5.6.2. Calculating pairwise potentials

Reference [38] focuses on the acceleration of calculating the pairwise potentials between the protein-ligand atoms. In many docking applications this is performed with pre-calculated grids which reduces the O(Nprot*Nlig) complexity to O(Nlig) during docking (where N denotes the number of atoms of the molecule). This implementation, however, calculates the double sum directly; one protein atom is assigned to each CUDA thread, which iterates over the ligand atoms and calculates the corresponding potential values. Although the effectiveness of the approach is uncertain due to the increased complexity, it is interesting since it fits the GPU architecture perfectly. The number of protein atoms is usually high enough to keep the multiprocessors of the GPU busy; it is not necessary to evaluate multiple ligand positions simultaneously. In addition, the amount of input data is smaller (the number of protein atoms is usually lower than that of the grid points), making this approach less memory-intensive. Depending on the molecule sizes, speedups between ×10-260 were observed on an NVIDIA Tesla C1060GPU, compared to the same algorithm running on an Intel Xeon E5530 CPU.

5.6.3. Using multiple GPUs

Similarly to the previous section, reference [39] deals with accelerating only the pairwise potential calculation on GPU. The scoring function consists of two usual terms representing the van der Waals and electrostatic interaction. However, in this implementation two separate GPU devices are used; one of them calculates the van der Waals, the other one the electrostatic term. In a real docking application this approach would be probably impractical due to the required CPU-GPU memory transfer operations. Still, the applicability of multiple GPUs to the docking problem is intriguing; the most trivial way of utilizing them is to perform independent runs on the different devices. In case of this implementation overall speedup factors between ×118-193 were achieved; the test platform consisted of a 2.4 GHz Intel Core 2 Quad CPU and an NVIDIA GeForce 8800 GTXGPU.

6. Conclusion

Three FPGA-based and several GPU-based molecular docking implementations were surveyed in the previous sections. Although molecular docking algorithms are quite diverse in general, the methods introduced in this chapter actually fall into two categories. Both categories represent a docking approach which is easily parallelizable and thus suits well the architecture of accelerator platforms.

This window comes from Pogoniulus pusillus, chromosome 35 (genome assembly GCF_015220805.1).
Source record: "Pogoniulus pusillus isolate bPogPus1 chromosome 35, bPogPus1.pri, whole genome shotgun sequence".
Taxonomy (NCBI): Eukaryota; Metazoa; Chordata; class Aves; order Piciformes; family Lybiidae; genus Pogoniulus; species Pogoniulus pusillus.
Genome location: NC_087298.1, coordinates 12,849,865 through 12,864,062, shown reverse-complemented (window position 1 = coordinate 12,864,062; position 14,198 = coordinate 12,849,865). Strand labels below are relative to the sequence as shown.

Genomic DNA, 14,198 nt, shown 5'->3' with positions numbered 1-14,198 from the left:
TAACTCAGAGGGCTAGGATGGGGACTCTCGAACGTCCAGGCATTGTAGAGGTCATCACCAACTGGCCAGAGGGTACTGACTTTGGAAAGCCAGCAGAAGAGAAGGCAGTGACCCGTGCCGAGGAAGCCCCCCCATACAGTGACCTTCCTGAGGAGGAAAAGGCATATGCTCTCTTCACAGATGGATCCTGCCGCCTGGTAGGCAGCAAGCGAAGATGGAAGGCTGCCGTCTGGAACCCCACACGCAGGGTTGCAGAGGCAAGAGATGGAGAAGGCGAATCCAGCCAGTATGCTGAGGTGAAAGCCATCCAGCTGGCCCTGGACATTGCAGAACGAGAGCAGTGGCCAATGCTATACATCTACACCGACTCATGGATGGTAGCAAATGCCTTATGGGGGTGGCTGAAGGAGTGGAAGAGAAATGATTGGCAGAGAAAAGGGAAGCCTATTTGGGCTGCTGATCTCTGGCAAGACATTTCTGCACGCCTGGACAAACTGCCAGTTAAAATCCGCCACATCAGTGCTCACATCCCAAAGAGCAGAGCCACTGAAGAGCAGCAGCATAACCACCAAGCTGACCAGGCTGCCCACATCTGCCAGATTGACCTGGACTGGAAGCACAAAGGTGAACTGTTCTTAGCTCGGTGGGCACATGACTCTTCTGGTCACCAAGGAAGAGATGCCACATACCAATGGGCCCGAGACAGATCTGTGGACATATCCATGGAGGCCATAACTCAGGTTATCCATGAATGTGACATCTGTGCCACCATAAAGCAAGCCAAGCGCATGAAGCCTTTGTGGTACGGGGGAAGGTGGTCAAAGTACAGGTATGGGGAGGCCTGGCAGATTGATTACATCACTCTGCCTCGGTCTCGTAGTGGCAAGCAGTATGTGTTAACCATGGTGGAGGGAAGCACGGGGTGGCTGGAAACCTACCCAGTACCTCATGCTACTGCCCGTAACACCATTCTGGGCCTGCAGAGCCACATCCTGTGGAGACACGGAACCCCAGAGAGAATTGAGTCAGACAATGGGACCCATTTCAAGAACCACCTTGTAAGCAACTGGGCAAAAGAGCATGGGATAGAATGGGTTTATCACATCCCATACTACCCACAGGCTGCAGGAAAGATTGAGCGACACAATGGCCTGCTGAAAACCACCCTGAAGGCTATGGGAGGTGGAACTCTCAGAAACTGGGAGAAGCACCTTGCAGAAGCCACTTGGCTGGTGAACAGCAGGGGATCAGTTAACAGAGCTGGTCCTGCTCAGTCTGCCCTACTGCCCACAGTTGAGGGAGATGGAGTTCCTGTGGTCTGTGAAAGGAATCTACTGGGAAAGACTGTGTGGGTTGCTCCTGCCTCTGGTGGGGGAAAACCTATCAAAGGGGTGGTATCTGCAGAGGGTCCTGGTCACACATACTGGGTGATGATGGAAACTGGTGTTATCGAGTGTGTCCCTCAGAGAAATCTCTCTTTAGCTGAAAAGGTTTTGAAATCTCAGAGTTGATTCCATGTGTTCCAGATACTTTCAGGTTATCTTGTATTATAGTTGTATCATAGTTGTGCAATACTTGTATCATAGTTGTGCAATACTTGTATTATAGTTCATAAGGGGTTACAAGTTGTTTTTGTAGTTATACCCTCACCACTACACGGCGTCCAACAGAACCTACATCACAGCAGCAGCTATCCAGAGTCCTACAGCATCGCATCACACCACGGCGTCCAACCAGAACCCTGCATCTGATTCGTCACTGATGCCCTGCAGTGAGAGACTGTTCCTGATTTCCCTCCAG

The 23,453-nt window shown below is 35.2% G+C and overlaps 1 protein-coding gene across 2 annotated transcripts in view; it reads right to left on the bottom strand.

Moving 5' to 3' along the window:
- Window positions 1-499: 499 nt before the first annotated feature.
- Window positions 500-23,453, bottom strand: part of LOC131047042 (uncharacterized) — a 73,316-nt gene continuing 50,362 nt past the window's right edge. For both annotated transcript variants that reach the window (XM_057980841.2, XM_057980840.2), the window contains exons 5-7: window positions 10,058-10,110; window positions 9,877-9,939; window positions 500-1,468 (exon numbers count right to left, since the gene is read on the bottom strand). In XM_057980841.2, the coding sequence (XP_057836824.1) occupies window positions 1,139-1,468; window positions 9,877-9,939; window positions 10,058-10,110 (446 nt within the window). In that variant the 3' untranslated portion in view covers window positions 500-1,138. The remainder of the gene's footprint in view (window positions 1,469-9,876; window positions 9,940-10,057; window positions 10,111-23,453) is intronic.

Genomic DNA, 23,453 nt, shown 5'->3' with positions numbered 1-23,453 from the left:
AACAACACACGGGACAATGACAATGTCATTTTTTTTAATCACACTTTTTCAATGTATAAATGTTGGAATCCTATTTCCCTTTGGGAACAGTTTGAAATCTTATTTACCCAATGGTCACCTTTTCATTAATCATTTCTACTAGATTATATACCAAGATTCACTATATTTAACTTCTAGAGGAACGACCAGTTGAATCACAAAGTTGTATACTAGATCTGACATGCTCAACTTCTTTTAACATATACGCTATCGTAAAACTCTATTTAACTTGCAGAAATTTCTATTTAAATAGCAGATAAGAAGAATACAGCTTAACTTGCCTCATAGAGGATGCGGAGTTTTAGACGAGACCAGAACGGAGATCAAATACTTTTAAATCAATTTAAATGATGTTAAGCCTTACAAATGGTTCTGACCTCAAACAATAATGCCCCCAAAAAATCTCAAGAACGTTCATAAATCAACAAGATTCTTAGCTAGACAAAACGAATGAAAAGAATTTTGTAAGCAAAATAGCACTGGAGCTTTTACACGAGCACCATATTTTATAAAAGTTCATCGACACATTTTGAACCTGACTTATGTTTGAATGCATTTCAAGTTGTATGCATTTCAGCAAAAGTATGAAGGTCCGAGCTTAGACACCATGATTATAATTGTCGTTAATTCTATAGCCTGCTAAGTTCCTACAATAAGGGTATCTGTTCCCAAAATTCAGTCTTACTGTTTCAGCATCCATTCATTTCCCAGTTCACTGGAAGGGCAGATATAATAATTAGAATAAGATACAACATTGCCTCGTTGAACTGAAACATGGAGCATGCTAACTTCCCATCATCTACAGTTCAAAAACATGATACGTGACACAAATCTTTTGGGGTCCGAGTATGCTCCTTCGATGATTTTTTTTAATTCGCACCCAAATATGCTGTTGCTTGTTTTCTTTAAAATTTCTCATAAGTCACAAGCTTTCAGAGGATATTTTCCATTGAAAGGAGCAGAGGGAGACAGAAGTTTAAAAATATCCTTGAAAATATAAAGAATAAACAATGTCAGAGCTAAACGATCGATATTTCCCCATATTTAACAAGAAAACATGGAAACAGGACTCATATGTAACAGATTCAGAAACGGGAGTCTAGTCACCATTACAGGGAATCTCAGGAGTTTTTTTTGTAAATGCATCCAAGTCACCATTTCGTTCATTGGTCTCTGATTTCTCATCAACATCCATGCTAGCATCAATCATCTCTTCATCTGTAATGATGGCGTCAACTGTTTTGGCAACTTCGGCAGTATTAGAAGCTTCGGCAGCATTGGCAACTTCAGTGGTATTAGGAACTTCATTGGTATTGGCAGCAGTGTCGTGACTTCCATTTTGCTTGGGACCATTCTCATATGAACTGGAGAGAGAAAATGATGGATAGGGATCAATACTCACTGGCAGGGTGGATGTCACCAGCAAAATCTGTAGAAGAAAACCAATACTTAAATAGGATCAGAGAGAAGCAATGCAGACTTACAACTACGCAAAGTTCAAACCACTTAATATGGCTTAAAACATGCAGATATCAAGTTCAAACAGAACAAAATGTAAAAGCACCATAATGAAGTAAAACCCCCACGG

The first group includes the correlation-based methods (Section 4.1, 4.2, 5.1, 5.2 and 5.6.1). As it was shown, correlation is a massively parallel operation and can be implemented effectively in FPGA; on GPU in turn it can be performed with optimized FFT kernels. This makes correlation-based docking algorithms ideal for hardware acceleration; the limitation is that they support only rigid-body docking.

The second group includes docking algorithms based on a global optimization algorithm which is inherently parallel (Section 4.3, 5.3-5.5). Both the evolutionary algorithms used by AutoDock and MolDock, and the ant colony optimization method of PLANTS operate on sets of potential solutions, which allows members of the set to be processed in parallel. The usual pairwise scoring functions applied by these programs offer further parallelization at the level of atoms or atom pairs. In addition, these methods support modeling of molecular flexibility, too.

Many of the introduced, accelerator-based docking implementations achieved significant speedup over single or even multi-core CPUs. The actual speedup value is always a matter of reference platform, of course; still, the results prove that molecular docking can effectively accelerated by hardware and often a performance improvement of 1-2 orders of magnitude can be obtained. However, this improvement is usually not constant; in many cases it was shown that it strongly depends on input parameters (number of atoms, size of search space, search exhaustiveness, etc.), making accelerators usually more suitable for larger problem sizes.

It should also be noted that performance improvement may come at a price: in some cases (4.3, 5.3.2, 5.5) the original algorithm had to be altered to make it more suitable for parallelization. Typically these changes were related to the local search in these cases, which is essentially a sequential algorithm. Such modifications are often necessary, however, they change the behavior and accuracy of the algorithm, which is sometimes unacceptable. Another typical necessity is that in addition to the computationally intensive but parallelizable steps that suit well the accelerator architecture, other parts must also be mapped to the accelerator in order to avoid that the host-accelerator bandwidth becomes a bottleneck. This, however may greatly increase the required programming effort.

Another interesting point is the applicability and performance of FPGAs vs. GPUs. In case of the PIPER implementations (Section 4.2, 5.1) the FPGA outperformed the GPU when both executed correlation directly; but due to the effective FFT-based approach the GPU implementation seemed to be more suitable since its performance scaled well with the problem size. In case of AutoDock (Section 4.3, 5.3.3) the GPU outperformed the FPGA in practical cases, although the latter exploited the low-level parallelism of the docking algorithm more effectively and thus was faster than the GPU if the number of parallel runs was low. All these results confirm that GPU devices represent a real competitor of FPGAs even when considering only performance. In addition, as it was mentioned in Section 3, FPGA programming usually requires hardware skills while GPUs can be programmed in C-like languages (although there are high-level C-based HDLs they are usually not as effective as VHDL or Verilog). GPU cards are cheaper by far than high-performance FPGA accelerators, and often they are already available in the desktop PC. All these facts suggest that GPUs are a better choice as accelerator platform than FPGAs in case of floating point-intensive applications like the majority of the docking algorithms, although clearly there are problem domains where FPGAs remain superior.


We would like to thank evopro Informatics and Automation Ltd for supporting our work and providing access to the necessary hardware and software tools.